Fire Island’s Fascinating Formation

Graphic by Bob Anderson.

Some islands are born cataclysmically. For example, the Hawaiian islands exist because a large magma hotspot in the earth’s upper mantle thrusts large volcanic eruptions up through the seabed. Over millions of years multiple eruptions built sea mounts that eventually become tall enough to break the surface to form islands. It’s a spectacular way to add real estate.

Fire Island was built in a different but no less amazing way. Unlike Fiery volcanic island construction, both Long Island and Fire Island were pushed here by huge, half-mile-tall walls of glacial ice! And rather than the millions of years it takes for an underwater volcano to break the surface, our island was created in a geological blink of an eye, in just a few thousand years!

So how did that happen?

During the last ice age massive glaciers formed over what is now Canada. They slid south as they grew, plowing up trillions of tons of debris scraped from the surface of the igneous deposits of granite, quartz and basalt that come from Canada and New England. That debris became Long Island and its various barrier islands, including Fire Island.

The glaciers melted about 12,000 years ago, whereupon wind and wave action ground the rubble into lovely sand beaches! A big low spot became Great South Bay, and millennia of rain caused the pile of rubble (more properly known as a Terminal Moraine) to slump down into the islands we know today.

Three years ago, just after our last beach replenishment project, I was walking the beach when I encountered a dark, fist-sized rock protruding from the newly deposited sand. I thought, that’s curious … what’s this rock doing here? It made no sense; the entire area is nothing but fine-grained sand to a depth of 500 feet. I picked it up and discovered it was a lump of coal.

What … coal, on a Fire Island beach? I could maybe understand a chunk of quartz or granite that had not yet been ground up into sand, but there are no coal deposits anywhere in the path of those glaciers all the way to northern Canada. And even if somehow it was glacial in origin, the same weathering that ground the rocks into sand would have turned to coal to dust.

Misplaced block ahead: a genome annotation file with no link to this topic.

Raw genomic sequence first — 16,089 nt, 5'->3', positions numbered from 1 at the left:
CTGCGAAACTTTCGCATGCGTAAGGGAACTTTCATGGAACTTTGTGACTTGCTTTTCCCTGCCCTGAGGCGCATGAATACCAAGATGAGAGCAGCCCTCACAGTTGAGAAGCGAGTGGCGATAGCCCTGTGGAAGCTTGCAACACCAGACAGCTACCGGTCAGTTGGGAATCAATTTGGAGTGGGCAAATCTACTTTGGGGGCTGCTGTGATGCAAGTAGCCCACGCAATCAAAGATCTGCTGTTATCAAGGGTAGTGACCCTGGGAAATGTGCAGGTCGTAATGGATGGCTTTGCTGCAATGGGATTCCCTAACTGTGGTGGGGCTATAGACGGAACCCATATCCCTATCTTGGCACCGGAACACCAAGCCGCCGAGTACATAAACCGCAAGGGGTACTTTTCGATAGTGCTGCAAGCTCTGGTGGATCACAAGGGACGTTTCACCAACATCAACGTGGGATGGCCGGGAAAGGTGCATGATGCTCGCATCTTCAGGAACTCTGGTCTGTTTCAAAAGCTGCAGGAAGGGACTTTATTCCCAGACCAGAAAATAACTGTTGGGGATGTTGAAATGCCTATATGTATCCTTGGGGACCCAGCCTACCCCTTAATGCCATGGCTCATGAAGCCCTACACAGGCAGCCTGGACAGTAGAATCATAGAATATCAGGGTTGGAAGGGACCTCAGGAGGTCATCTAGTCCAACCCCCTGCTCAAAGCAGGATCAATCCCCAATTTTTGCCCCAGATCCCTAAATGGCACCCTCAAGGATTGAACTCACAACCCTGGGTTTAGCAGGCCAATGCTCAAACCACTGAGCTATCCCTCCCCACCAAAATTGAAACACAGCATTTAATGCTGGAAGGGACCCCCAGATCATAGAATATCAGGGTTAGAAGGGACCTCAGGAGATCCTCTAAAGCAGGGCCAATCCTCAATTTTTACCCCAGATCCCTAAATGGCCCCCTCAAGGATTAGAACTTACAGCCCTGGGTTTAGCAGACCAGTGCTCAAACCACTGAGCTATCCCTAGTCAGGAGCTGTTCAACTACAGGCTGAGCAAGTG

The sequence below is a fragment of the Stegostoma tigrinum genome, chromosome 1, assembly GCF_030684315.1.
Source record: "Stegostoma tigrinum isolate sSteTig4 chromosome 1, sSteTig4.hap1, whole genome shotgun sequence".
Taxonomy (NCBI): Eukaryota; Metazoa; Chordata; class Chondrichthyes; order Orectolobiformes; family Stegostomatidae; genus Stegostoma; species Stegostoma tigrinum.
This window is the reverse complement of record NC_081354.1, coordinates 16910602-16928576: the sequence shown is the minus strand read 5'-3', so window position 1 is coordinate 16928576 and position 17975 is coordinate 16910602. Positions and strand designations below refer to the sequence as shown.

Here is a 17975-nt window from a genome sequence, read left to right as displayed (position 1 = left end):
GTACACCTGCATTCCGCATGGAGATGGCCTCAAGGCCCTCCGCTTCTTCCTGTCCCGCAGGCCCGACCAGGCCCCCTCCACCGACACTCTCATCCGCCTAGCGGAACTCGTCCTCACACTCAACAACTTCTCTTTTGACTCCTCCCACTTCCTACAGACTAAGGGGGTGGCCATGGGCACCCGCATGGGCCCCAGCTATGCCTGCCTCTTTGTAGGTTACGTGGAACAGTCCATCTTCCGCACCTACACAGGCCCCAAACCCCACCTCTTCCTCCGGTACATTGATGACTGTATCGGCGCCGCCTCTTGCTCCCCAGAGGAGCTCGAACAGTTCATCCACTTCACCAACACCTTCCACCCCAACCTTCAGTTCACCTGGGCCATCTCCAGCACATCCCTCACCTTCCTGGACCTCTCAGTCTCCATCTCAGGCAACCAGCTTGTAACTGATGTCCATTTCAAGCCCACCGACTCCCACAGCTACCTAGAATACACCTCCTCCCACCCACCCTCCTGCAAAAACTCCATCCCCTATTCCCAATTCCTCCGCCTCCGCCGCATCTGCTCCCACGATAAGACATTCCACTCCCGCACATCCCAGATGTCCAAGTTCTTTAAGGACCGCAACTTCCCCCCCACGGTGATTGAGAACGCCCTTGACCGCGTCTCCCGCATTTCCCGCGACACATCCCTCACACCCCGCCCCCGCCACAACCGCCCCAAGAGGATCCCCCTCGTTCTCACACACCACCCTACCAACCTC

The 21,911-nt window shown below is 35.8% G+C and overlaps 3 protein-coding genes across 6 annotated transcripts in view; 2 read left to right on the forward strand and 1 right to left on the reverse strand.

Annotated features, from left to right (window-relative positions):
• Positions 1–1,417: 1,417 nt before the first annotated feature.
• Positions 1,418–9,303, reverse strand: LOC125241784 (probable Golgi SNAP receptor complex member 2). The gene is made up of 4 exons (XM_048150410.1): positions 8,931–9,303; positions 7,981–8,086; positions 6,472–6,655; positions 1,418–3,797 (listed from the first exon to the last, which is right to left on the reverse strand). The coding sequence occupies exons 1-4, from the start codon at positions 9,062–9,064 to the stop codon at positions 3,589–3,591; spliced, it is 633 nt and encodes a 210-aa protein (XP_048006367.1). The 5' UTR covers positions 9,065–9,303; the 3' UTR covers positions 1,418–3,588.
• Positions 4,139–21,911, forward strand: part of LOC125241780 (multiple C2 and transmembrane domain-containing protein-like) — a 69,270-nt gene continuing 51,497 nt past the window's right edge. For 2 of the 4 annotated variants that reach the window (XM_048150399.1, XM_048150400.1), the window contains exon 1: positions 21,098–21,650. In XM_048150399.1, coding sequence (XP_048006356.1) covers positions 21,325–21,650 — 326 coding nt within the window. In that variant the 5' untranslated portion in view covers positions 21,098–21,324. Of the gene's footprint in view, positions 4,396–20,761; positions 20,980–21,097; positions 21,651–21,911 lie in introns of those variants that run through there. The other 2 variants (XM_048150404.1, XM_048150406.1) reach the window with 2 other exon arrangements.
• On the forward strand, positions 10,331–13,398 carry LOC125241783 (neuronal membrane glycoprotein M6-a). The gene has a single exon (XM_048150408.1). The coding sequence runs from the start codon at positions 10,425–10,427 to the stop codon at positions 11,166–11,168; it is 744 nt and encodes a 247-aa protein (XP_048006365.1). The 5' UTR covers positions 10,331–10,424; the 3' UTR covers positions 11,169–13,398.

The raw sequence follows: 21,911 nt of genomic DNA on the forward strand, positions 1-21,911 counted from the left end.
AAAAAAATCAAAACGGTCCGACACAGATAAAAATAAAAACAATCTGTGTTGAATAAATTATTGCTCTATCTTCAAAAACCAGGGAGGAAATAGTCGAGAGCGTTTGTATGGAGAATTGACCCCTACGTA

Positioned the way it was made it clear that it was pumped in from the offshore sand beds from which the beach replenishment was drawn. But they are themselves nothing but sand hundreds of feet deep, and the dredging only sucks up a few feet deep. So where did this thing come from?

I puzzled over this for quite a while, examining and rejecting theory after theory until I was left with only one, however improbable it might be. Here’s my best guess: During the sand replenishment it was pumped in from offshore from the disintegrated coal bins of a steamship that shipwrecked a hundred years ago, long before modern aids to navigation made it safe for ships to traverse these waters!

Matti Keti Lorenz King

Here’s another curious fact: the glaciers of the last ice age weighed so much that they depressed the land beneath them, causing the entire northern U.S. continent to sink, in some spots as much as a few hundred feet. As the glaciers melted away the land began rebounding, which even now is the cause of the occasional small earthquakes we experience in the otherwise fault-less northeastern United States.

The island also moves. That’s nothing to do with glaciation, of course, the dynamic forces of wind, waves and currents pick up countless grains of sand in the wind and gradually push the island westward. Human activities, including coastal development and alterations to natural sediment flow, exacerbate this.

This is why it’s so important to embrace sustainable practices, preserve and enhance the dune systems, and address the causes of climate change. If we can do that successfully we’ll ensure the continued preservation and appreciation of Fire Island for generations to come.